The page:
Research veteran on shamed resveratrol academic: “Once or twice maybe. 26 times? That takes a special mind.”

By Shane Starling

- Last updated on GMT

Related tags: Research

A typical Western Blot
A typical Western Blot
The resveratrol and broader nutrition science community continues to reel from last week’s revelations that Dipak K Das, PhD, “one of the world’s great red wine and resveratrol researchers” allegedly doctored results in at least 26 peer-reviewed resveratrol papers over seven years.

Dr Das has refuted the allegations stemming from a three-year investigation, blaming fellow researchers who had access to his computer for the data fabrication, along with professional jealousy, and a racist conspiracy against him due to his east Indian origins.

He has been suspended from his role as the director of the University of Connecticut’s Cardiovascular Research Center. The University has suspended about $900,000 in ongoing research funding to Dr Das’ research programmes, leaving much of nutrition academia aghast at the scale of the allegations.

Hand on your heart?

“Once or twice maybe. 26 times? That takes a special mind,” ​said long-time researcher, Alex Schauss, PhD, senior research director at AIBMR Life Sciences, in Washington State.

“The really puzzling thing about this is that Dr Das was one of the world’s great red wine and resveratrol researchers. He had an illustrious tenure at the Uni of Connecticut. Why would you jeopardise that? I just don’t understand the motivation.”

“Of course it can be a pressure cooker in research, to produce results to win funding, but a man in Dr Das’s position, and especially in resveratrol where there has been a lot of variance in data, what do you stand to lose by reporting inconsistent data?”

Dr Schauss did not buy Dr Das’s defence that his computer had been accessed by fellow researchers who doctored the Western Blot data it contained about the antioxidant that some research has shown to have cardiovascular and other benefits.

“It is his responsibility as lead researcher to closely scrutinise the data, I know I spend hours going through every single page to ensure the data stands up so if the data was being fabricated by someone else, why did he not notice it?”

Western Blot alteration is not atypical

Others jumped to Dr Das’s defence. Bill Sardi, a managing partner at Resveratrol Partners, the Las Vegas-based supplement manufacturer whose products featured in some of the disputed studies, said he was with 65-year-old Dr Das at a Kolcatta conference in India last week when the news broke.

He said Dr Das was devastated the university had “blind-sided”​ him by going public with the results of the investigation before contacting him, and particularly at a time when he was incommunicado.

Das told Sardi that altering Western Blot data images was common practice.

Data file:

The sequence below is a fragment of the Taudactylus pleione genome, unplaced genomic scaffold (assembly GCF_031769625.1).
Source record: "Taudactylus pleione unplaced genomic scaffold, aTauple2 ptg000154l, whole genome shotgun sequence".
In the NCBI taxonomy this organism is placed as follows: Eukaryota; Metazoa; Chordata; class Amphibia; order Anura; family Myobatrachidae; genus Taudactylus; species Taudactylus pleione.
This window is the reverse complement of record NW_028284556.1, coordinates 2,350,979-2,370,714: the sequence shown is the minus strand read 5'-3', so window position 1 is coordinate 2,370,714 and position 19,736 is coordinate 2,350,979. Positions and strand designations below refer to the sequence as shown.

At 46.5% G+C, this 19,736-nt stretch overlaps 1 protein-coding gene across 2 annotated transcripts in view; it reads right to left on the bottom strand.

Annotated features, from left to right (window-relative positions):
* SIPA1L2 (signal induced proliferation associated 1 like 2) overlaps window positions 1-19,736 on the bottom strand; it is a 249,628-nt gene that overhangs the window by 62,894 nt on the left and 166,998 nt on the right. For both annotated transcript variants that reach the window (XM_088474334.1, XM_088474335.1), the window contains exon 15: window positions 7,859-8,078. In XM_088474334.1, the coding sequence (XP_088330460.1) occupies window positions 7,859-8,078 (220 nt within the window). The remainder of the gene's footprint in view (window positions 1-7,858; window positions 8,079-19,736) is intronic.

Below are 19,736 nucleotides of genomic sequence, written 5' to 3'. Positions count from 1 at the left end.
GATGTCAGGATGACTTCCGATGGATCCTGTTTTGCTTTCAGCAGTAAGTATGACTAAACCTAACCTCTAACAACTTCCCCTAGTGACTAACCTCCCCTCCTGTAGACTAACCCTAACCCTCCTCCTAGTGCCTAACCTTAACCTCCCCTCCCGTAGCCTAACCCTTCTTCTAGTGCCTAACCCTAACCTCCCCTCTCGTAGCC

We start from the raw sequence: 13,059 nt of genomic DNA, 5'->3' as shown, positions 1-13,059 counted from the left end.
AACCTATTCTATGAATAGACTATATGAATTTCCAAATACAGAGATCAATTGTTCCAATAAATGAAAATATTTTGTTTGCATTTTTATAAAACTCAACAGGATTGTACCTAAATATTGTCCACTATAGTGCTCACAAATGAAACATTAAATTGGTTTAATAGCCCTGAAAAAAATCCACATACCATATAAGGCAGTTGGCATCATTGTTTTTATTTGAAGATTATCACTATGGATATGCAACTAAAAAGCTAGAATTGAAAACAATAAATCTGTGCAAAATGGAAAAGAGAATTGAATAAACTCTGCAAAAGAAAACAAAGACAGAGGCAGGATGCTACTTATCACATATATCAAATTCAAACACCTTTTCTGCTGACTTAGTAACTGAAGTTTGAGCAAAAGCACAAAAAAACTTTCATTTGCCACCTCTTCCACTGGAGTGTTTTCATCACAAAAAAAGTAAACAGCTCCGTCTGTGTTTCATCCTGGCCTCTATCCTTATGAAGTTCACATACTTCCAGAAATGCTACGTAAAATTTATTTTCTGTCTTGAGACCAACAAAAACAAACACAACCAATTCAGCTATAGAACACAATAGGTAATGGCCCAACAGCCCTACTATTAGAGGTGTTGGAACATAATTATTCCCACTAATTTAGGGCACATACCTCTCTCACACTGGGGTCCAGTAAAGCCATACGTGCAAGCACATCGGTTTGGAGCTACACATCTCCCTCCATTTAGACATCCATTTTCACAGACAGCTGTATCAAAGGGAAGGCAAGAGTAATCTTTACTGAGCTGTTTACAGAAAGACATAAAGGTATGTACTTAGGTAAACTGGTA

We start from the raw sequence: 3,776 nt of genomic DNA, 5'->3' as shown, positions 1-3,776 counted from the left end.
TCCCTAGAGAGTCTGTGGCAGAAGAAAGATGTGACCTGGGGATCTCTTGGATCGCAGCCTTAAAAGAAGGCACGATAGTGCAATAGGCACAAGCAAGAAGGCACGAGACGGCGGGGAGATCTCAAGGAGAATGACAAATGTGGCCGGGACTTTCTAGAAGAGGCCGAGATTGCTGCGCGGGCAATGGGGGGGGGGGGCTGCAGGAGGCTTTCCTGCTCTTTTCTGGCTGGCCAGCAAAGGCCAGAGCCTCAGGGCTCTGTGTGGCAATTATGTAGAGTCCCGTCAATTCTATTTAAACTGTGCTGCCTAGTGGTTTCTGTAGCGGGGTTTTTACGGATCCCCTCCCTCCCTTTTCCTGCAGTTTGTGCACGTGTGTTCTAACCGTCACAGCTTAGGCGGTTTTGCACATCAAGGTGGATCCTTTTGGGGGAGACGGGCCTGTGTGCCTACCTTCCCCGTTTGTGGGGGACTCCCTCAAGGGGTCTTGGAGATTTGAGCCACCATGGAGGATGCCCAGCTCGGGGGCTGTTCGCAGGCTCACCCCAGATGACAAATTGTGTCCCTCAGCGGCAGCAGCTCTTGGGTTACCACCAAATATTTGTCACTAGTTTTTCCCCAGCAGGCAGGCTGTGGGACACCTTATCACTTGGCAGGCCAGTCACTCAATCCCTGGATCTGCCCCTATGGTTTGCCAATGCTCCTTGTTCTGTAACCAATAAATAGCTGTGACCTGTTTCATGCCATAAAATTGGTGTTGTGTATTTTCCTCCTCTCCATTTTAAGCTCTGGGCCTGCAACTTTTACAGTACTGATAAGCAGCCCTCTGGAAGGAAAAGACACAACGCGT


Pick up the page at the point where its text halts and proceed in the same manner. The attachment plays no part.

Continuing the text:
“[He said] editors at scientific publications commonly request researchers enhance faded images of Western Blot tests so they can be duplicated in their publications,” ​Sardi said.

“Western Blot tests are frequently altered to remove backgrounds, enhance contrast and increase dots-per-inch resolution so they are suitable for publication. This had been fully explained to university officials long before.”

He added his company never paid money to have its supplements used in any studies under Dr DasSardi and that Dr Das was being 'fingered' by the University of Connecticut.

Sardi said Dr Das would be in India and out of contact for 3-4 weeks.

What further actions will be taken against Dr Das are yet to be determined but the key funder of much of the research, the US National Institutes of Health, may seek restitution, and the University of Connecticut seems certain to sack Dr Das.

Dr Schauss said the issue was going to be debated for some time. “We need to understand the scope of the problem.”

“We did a thorough search of our database to make sure none of the papers implicated in this are related to any Food and Drug Administration (FDA) structure-function claims. There weren’t but it may be that the FDA needs to be notified about this too.”

The 11 journals that published the26 papers were:

· American Journal of Physiology – Heart & Circulatory

  • Journal of Nutritional Biochemistry
  • Antioxidants & Redox Signaling
  • Cellular Physiology & Biochemistry
  • Free Radical Biology
  • Free Radical Research
  • Journal of Agriculture and Food Chemistry
  • Journal of Cellular & Molecular Medicine
  • Journal of Pharmacology and Experimental Therapeutics
  • Molecular & Cellular Cardiology
  • Molecular & Cellular Chemistry

A summary of the investigation findings can be found here.

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